Revistes Catalanes amb Accés Obert (RACO)

Timing and implications of Late Cretaceous tectonic and sedimentary events in Jamaica

Simon F. Mitchell

Resum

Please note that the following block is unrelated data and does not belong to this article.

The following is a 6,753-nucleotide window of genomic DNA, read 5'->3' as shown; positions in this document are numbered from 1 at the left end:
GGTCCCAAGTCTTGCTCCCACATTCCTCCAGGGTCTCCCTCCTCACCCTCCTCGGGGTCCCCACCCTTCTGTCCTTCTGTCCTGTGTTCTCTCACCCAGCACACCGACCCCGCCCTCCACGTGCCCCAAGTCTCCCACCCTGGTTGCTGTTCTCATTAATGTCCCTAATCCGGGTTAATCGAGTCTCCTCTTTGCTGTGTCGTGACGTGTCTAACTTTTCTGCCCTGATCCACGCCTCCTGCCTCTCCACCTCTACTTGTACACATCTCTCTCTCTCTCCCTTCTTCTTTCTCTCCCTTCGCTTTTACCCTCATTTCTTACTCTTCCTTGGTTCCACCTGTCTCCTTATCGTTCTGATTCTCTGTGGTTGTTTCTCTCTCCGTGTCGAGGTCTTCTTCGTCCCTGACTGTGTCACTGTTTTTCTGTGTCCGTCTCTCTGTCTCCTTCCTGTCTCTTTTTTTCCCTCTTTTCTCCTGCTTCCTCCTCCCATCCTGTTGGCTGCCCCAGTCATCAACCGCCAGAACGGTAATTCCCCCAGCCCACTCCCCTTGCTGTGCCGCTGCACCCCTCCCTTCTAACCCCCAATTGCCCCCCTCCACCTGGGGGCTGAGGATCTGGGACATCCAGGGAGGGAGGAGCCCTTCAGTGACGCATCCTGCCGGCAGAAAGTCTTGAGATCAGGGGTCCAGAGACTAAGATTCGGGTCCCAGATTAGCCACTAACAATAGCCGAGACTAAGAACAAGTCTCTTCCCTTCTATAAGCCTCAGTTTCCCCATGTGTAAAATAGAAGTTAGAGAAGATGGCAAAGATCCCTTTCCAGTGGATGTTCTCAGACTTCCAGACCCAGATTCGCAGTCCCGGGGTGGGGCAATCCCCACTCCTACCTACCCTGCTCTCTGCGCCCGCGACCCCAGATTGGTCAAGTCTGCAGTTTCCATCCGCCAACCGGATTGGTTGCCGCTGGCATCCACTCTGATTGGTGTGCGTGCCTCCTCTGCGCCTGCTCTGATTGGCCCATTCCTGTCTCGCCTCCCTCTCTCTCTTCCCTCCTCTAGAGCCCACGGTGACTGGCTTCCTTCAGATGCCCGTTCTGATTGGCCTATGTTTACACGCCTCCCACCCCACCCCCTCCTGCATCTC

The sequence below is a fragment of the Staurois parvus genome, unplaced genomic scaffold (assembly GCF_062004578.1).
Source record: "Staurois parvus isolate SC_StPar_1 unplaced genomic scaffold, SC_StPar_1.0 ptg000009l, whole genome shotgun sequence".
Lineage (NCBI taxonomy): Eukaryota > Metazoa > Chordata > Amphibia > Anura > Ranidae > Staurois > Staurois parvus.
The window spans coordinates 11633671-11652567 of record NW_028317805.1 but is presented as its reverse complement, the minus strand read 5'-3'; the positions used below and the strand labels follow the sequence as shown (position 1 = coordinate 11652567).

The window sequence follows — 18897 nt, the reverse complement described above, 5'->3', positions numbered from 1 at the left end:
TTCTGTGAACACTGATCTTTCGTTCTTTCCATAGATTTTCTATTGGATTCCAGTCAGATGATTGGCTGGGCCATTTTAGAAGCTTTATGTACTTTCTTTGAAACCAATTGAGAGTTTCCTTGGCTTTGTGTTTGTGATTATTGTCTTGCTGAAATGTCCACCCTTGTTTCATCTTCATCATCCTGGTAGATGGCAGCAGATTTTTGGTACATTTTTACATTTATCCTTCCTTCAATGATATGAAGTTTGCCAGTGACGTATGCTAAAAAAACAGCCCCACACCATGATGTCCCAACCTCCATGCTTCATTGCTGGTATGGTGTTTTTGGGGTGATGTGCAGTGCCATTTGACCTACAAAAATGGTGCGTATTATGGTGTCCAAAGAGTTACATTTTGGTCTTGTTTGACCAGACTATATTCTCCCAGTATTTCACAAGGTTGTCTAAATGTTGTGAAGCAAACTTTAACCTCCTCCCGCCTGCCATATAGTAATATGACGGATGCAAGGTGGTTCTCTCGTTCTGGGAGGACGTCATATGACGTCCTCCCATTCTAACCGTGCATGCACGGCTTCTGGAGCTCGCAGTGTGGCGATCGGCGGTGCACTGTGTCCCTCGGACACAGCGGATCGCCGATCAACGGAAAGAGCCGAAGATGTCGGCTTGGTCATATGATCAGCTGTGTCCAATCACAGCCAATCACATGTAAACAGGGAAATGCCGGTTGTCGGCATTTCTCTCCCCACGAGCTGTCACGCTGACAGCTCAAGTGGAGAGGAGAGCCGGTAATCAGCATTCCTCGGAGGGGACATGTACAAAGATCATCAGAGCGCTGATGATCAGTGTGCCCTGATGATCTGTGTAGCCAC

The Cretaceous succession in Jamaica can be divided into sedimentary packages bounded by major unconformities (synthems). On the base of biostratigraphy and ages derived from strontium isotope ratios, these unconformities have been dated as Early Santonian, Late Campanian-Early Maastrichtian and Early Eocene. Each unconformity is also characterised by the widespread deposition of shallow water limestones, and a further shallow limestone depositional event occurred in the late Middle Campanian. Some unconformities can be related to known tectonic events (based on either Burke-type or Pindell-type models) that affected the Caribbean region. The Early Santonian event is widespread and occurred shortly after the creation of the Caribbean Large Igneous Province. The late Middle Campanian shallow water limestone event could correlate to the reversal of the Great Arc of the Caribbean in Burke-type models, but is unrepresented in Pindell-type models. The Late Campanian-Early Maastrichtian unconformity is related to the first collision of the Caribbean Plate with North America in both Burke-type and Pindell-type models. The Early Eocene event is associated with the onset of rifting that controlled Tertiary depositional patterns across Jamaica.

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